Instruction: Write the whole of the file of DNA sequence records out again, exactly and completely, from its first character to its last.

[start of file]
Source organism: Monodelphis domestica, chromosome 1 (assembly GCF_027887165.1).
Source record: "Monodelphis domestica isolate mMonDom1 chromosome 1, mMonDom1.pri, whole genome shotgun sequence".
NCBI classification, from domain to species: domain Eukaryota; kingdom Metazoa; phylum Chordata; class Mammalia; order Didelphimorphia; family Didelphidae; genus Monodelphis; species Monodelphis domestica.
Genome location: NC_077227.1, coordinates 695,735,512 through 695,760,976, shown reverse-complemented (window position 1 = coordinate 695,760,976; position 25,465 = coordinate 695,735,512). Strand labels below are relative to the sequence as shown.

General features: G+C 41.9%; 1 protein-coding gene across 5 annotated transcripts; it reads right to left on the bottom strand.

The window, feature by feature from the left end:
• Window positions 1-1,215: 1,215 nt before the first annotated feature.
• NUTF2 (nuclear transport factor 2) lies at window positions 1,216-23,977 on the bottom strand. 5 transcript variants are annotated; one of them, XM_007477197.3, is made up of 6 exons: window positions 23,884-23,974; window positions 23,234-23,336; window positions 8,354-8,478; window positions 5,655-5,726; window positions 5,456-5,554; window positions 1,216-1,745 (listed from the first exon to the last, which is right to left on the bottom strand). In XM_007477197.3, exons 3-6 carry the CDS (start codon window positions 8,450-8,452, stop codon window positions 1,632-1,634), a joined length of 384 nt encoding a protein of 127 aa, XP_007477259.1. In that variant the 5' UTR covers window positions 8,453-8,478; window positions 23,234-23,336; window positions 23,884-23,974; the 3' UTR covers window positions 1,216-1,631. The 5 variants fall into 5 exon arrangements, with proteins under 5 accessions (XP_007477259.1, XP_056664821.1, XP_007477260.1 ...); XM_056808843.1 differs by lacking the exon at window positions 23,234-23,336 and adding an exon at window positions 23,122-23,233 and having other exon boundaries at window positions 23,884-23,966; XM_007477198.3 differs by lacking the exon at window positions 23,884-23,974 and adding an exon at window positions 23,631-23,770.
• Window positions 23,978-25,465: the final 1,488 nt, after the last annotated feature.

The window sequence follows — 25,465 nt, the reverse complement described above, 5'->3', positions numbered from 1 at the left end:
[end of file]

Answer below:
Source organism: Monodelphis domestica, chromosome 1 (assembly GCF_027887165.1).
Source record: "Monodelphis domestica isolate mMonDom1 chromosome 1, mMonDom1.pri, whole genome shotgun sequence".
NCBI classification, from domain to species: domain Eukaryota; kingdom Metazoa; phylum Chordata; class Mammalia; order Didelphimorphia; family Didelphidae; genus Monodelphis; species Monodelphis domestica.
Genome location: NC_077227.1, coordinates 695,735,512 through 695,760,976, shown reverse-complemented (window position 1 = coordinate 695,760,976; position 25,465 = coordinate 695,735,512). Strand labels below are relative to the sequence as shown.

General features: G+C 41.9%; 1 protein-coding gene across 5 annotated transcripts; it reads right to left on the bottom strand.

The window, feature by feature from the left end:
• Window positions 1-1,215: 1,215 nt before the first annotated feature.
• NUTF2 (nuclear transport factor 2) lies at window positions 1,216-23,977 on the bottom strand. 5 transcript variants are annotated; one of them, XM_007477197.3, is made up of 6 exons: window positions 23,884-23,974; window positions 23,234-23,336; window positions 8,354-8,478; window positions 5,655-5,726; window positions 5,456-5,554; window positions 1,216-1,745 (listed from the first exon to the last, which is right to left on the bottom strand). In XM_007477197.3, exons 3-6 carry the CDS (start codon window positions 8,450-8,452, stop codon window positions 1,632-1,634), a joined length of 384 nt encoding a protein of 127 aa, XP_007477259.1. In that variant the 5' UTR covers window positions 8,453-8,478; window positions 23,234-23,336; window positions 23,884-23,974; the 3' UTR covers window positions 1,216-1,631. The 5 variants fall into 5 exon arrangements, with proteins under 5 accessions (XP_007477259.1, XP_056664821.1, XP_007477260.1 ...); XM_056808843.1 differs by lacking the exon at window positions 23,234-23,336 and adding an exon at window positions 23,122-23,233 and having other exon boundaries at window positions 23,884-23,966; XM_007477198.3 differs by lacking the exon at window positions 23,884-23,974 and adding an exon at window positions 23,631-23,770.
• Window positions 23,978-25,465: the final 1,488 nt, after the last annotated feature.

The window sequence follows — 25,465 nt, the reverse complement described above, 5'->3', positions numbered from 1 at the left end: